WHEN Leam Richardson and Gary Bowyer compared notes about their respective managerial experiences last week, the phrase ‘eye opener’ cropped up in conversation.
But while Bowyer has now decided to return to his role as reserve team boss at Blackburn Rovers, Richardson is still relishing the start of his career as a manager.
The Accrington Stanley boss had a rare pressure free day on Saturday as the Reds’ League Two game at home to AFC Wimbledon was postponed because of the freezing weather conditions in East Lancashire.
He admits life has changed dramatically since he took over at the newly renamed Store First Stadium on November 1, although his time as assistant manager to Paul Cook at least helped him to prepare for the role.
Bowyer’s move into the spotlight, where he won three of his four games as Rovers caretaker, was a little more immediate after unexpectedly stepping in from the reserves.
The January transfer window did much to complicate matters, something that Richardson is still dealing with as he attempts to add to his Stanley squad.
Agents ringing him at all hours is just part of the job.
“Everybody’s looking for the same thing, you get numerous agents on the phone every minute of every day promising this that and the other,” said Richardson.
“I knew the job would be time consuming and difficult in a sense, and it didn’t surprise me at all.
“I had a conversation the other day with Gary Bowyer at Blackburn and he experienced it for a number of weeks.
“From an experienced person such as himself, his words were it had opened his eyes dramatically.
“I’m not sure if he relishes people ringing him who he doesn’t know, offering him things that he didn’t want, you’re talking every minute of every day.
“That goes as well as you’re trying to do your job as well.
“But that’s part and parcel of it, you get on with it and you deal with it as best you can.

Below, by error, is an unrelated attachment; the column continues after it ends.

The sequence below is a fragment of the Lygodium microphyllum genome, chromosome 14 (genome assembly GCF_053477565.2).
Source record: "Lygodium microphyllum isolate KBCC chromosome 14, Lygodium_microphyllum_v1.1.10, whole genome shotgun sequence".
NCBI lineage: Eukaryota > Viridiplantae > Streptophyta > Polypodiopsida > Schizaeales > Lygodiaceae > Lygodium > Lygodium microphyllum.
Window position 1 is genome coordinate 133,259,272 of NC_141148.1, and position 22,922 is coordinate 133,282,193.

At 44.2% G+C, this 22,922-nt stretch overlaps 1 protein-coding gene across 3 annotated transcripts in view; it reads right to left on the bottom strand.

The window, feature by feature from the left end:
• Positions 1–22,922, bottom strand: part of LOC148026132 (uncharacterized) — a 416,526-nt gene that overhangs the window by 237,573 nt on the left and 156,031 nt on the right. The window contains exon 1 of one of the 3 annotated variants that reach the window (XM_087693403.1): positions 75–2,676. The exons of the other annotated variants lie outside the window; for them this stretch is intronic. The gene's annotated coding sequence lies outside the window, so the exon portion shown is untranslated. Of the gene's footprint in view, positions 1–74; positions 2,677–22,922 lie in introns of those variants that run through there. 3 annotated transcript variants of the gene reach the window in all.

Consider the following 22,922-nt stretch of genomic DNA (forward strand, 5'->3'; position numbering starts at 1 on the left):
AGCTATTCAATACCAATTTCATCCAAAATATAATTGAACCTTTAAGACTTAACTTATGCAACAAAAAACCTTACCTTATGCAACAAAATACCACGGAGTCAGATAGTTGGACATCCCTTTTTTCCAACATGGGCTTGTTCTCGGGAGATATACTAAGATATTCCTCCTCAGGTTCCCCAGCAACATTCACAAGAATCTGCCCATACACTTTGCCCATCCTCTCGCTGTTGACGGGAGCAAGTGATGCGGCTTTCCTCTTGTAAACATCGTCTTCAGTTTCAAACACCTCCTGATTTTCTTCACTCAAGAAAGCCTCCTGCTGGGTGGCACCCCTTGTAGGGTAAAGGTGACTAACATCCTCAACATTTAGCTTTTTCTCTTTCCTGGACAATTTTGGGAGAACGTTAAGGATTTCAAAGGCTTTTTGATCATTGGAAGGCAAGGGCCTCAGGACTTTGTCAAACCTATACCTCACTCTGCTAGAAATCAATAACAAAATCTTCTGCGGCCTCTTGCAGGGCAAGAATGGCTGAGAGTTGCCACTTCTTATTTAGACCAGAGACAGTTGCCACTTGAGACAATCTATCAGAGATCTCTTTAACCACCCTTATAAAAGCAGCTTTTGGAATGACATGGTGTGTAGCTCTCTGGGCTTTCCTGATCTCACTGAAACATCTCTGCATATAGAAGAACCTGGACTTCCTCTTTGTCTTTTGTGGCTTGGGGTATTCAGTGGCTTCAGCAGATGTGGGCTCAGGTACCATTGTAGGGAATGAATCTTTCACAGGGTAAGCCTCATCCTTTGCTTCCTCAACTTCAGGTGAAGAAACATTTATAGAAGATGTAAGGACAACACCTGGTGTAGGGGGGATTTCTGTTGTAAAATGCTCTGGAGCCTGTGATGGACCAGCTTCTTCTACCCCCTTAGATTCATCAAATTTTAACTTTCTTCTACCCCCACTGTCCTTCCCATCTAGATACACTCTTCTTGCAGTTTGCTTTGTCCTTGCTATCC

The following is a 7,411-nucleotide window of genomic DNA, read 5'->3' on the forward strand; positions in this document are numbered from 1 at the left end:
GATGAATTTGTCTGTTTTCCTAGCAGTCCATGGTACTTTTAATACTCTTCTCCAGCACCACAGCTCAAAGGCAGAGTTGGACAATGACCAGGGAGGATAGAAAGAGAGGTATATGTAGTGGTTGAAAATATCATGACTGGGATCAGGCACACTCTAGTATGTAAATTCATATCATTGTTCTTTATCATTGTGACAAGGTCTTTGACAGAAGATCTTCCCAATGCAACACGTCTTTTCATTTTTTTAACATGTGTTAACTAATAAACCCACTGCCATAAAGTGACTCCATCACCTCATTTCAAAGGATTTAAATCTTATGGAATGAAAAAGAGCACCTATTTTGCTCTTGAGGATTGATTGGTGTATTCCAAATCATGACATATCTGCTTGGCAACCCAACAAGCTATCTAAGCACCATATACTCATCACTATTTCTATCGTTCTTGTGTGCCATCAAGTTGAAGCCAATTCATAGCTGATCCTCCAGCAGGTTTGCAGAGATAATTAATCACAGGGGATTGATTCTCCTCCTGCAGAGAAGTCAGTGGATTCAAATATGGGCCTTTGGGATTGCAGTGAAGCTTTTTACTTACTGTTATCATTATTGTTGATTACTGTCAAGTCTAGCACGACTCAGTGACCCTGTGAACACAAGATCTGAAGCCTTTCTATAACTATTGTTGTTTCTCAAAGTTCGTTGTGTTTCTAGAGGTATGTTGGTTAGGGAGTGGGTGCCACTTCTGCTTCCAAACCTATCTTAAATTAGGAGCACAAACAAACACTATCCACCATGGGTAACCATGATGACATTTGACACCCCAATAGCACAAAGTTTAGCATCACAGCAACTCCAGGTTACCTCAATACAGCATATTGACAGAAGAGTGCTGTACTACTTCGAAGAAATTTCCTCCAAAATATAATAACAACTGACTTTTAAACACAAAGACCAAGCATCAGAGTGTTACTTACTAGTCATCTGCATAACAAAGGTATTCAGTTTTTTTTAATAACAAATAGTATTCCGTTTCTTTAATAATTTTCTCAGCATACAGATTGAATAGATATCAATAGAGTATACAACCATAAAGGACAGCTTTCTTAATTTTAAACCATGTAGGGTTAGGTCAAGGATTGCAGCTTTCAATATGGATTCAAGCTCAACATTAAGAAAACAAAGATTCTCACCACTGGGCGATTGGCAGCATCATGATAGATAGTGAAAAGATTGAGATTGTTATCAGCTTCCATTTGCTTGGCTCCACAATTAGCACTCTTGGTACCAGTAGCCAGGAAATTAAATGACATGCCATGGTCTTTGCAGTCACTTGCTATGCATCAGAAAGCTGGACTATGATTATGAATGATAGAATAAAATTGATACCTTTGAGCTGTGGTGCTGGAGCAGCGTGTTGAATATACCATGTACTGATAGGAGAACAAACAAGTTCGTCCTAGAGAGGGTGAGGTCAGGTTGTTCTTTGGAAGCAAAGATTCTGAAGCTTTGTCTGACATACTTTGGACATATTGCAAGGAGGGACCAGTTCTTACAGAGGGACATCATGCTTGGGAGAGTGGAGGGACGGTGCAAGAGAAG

“There are genuinely not enough hours in the day and you realise that straight away.
“I’ve only been in charge for a short time but it becomes apparent that that is the way it is.
“You have to deal with it and you move on with it, but it’s very enjoyable and very satisfying.”
Richardson is now the second youngest manager in the Football League, behind MK Dons boss Karl Robinson, and is tasked with attempting to secure results with League Two’s smallest budget.
It has not always been easy – Stanley have slipped to within four points of the relegation zone after only one win in their last 12 games.
Richardson, though, is enjoying the learning curve he has embarked on and believes the experience he is picking up now will stand him in good stead for the future.
“As you go you learn quite quickly and it stands you in good stead for years to come,” he said.
“You learn what works for you personally and professionally and you filter out what doesn’t quite quickly.
“We have got the smallest budget and we’re working on a shoestring but it’s my job to make it work.”
Richardson took time to think about whether he wanted to accept the manager’s job, knowing he had other considerations such as a young family and the opportunity to follow Cook to Chesterfield as his assistant.
He knew there would be challenges ahead, but he says he is as ready to take them on now as he was when he took charge.
“You’ve got to find a balance in your life as quickly as you can and I’m going through that process as we speak,” said the Stanley boss.
“Like I say I’ve only been doing it a short time and I’m finding that balance personally and professionally. I think that’s important.
“The advice I got early on from a good number of people who are very experienced in the game was that for the first 12 to 18 months you will feel like you’re hanging on every day and it’s important you do define work and your personal life as separate.
“Everybody goes through that period, as experienced people have advised me, and I’m going through that process right now.
“But I’m thoroughly enjoying it.”